The OSGi (http://www.osgi.org/) framework is a powerful Java tool providing component based service and dependency management. OSGi components can be remotely installed, started, stopped, updated and uninstalled without shutting down your application. Also, OSGi provides far greater dependency management than the basic Java classpath mechanism, allowing you to specify specific versions of dependencies and keep dependencies private so that other components cannot load them. One of the most notable usages of OSGi is the Eclipse Plugin Container. A good starting point for more information is the Wikipedia page http://en.wikipedia.org/wiki/OSGi and the Further Reading section of this document.
Loading Groovy as an OSGi service
The Groovy jar files are released with correct OSGi metadata, so they can be loaded into any OSGi compliant container, such as Eclipse Equinox or Apache Felix. The metadata can be viewed by looking at the jar file's MANIFEST.MF file. For instance, your Jar manifest might contain these lines:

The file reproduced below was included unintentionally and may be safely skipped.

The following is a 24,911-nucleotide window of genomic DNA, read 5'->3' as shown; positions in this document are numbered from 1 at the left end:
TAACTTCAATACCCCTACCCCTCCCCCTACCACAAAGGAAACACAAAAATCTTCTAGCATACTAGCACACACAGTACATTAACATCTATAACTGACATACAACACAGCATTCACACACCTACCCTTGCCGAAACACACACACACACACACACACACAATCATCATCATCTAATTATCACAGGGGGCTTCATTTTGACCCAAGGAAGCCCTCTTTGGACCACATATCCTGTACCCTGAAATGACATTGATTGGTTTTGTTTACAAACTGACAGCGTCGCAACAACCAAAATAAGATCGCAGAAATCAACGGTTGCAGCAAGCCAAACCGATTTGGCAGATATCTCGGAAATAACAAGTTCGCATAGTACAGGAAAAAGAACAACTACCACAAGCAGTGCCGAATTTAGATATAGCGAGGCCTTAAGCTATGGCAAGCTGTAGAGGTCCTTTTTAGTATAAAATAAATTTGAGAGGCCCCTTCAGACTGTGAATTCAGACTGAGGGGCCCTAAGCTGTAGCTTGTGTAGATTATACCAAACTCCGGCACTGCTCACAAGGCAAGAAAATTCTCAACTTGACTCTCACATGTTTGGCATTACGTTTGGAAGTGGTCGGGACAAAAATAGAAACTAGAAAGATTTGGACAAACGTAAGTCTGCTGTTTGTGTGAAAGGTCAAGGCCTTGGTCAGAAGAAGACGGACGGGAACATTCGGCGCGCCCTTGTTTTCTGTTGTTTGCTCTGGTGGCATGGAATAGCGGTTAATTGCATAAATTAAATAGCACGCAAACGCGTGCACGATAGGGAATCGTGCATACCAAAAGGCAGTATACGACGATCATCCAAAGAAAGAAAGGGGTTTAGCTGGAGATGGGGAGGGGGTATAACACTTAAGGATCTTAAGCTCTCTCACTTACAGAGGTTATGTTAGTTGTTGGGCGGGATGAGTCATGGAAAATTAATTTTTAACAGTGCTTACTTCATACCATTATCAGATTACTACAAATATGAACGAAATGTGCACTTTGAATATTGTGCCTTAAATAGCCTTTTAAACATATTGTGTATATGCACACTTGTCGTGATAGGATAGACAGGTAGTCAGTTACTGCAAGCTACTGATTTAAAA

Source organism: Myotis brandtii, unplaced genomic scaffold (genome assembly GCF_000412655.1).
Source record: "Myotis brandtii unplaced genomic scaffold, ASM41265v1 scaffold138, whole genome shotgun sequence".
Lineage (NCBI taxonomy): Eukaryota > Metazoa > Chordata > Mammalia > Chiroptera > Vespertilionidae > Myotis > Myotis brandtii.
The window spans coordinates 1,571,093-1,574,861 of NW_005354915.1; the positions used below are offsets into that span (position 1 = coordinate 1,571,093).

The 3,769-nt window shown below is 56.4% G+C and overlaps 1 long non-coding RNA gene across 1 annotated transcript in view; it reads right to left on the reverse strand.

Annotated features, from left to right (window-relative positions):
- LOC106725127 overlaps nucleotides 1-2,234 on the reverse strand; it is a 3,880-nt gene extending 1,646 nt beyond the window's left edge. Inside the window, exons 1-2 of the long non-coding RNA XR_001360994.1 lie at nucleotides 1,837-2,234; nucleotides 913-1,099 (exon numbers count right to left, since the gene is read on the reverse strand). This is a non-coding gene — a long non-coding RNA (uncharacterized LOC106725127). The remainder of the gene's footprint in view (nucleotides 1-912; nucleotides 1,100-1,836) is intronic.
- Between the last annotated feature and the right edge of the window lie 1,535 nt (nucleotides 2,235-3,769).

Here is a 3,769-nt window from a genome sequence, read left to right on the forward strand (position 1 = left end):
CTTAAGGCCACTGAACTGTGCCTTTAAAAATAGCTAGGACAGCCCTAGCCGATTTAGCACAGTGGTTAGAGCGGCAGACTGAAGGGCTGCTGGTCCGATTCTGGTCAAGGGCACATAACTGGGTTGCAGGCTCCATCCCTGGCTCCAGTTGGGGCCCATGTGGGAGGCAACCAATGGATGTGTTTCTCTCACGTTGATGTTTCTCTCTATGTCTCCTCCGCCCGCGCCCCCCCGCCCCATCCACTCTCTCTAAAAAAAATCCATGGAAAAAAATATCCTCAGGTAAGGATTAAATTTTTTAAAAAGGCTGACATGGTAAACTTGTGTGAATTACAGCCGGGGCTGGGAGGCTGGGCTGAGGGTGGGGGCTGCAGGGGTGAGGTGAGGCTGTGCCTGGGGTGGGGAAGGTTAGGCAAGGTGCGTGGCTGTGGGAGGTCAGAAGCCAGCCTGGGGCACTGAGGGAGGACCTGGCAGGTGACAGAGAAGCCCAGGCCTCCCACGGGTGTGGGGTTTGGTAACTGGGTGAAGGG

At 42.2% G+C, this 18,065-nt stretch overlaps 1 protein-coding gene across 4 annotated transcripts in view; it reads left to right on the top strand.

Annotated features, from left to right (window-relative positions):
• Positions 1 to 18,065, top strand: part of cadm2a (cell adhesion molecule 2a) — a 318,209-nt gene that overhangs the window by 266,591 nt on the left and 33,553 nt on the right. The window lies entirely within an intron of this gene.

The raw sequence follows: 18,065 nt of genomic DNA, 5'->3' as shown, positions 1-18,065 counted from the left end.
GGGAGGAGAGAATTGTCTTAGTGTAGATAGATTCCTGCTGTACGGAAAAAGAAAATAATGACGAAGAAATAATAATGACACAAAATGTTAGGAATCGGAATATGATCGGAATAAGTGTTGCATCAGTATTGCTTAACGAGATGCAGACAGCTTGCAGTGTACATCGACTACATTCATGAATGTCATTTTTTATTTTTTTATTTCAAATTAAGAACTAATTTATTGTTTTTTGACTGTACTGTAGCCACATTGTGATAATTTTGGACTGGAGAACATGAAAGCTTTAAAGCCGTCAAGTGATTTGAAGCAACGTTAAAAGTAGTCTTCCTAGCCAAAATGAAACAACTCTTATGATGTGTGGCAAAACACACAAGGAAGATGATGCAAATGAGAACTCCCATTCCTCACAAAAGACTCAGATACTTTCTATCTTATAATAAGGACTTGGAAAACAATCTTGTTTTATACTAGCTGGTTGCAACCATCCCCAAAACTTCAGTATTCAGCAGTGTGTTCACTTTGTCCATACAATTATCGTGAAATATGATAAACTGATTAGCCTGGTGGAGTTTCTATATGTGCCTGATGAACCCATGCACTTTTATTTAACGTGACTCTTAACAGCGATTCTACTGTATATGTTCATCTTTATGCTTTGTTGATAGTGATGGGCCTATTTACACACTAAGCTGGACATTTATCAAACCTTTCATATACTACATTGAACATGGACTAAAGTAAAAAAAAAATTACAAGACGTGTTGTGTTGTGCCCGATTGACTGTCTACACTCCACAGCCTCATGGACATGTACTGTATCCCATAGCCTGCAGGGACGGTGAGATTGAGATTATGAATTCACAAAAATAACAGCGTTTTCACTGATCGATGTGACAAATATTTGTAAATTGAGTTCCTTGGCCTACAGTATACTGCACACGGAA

This declares to the OSGi container that the Jar is version 1.7.0 and provides the specified packages for import by other components.
The following examples all use the Eclipse Equinox container, which can be downloaded from the Internet or found in an Eclipse installation.
Perform the following steps to install and start the Groovy Jar in an OSGi container:
Start the OSGi container in console mode:
This should bring up an OSGi console prompt:
You can see the system status of the container at any time using the "ss" command.
Install the Groovy jar file using "install" and a file URL to your groovy-all jar:
The container will assign the bundle an identifier. Start the bundle using the "start" command:
Verify the bundle is started using "ss":
You can list all the packages the Groovy bundle provides with the "packages" command:
Hello World groovy bundle that loads groovy-all .jar into OSGi container
Hello World groovy bundle that includes groovy-all in classpath
Publishing a service written in Groovy
Consuming a service (the groovy-ness of which is immaterial)
Sunil Patil wrote a 3 part writeup with full code listings on JavaWorld. Part 1 details the basics os a Hello World service. Part 2 describes the Spring DM product and adding Spring to OSGi. And Part 3 covers several web deployment scenarios and issues. Also, Joseph Ottinger h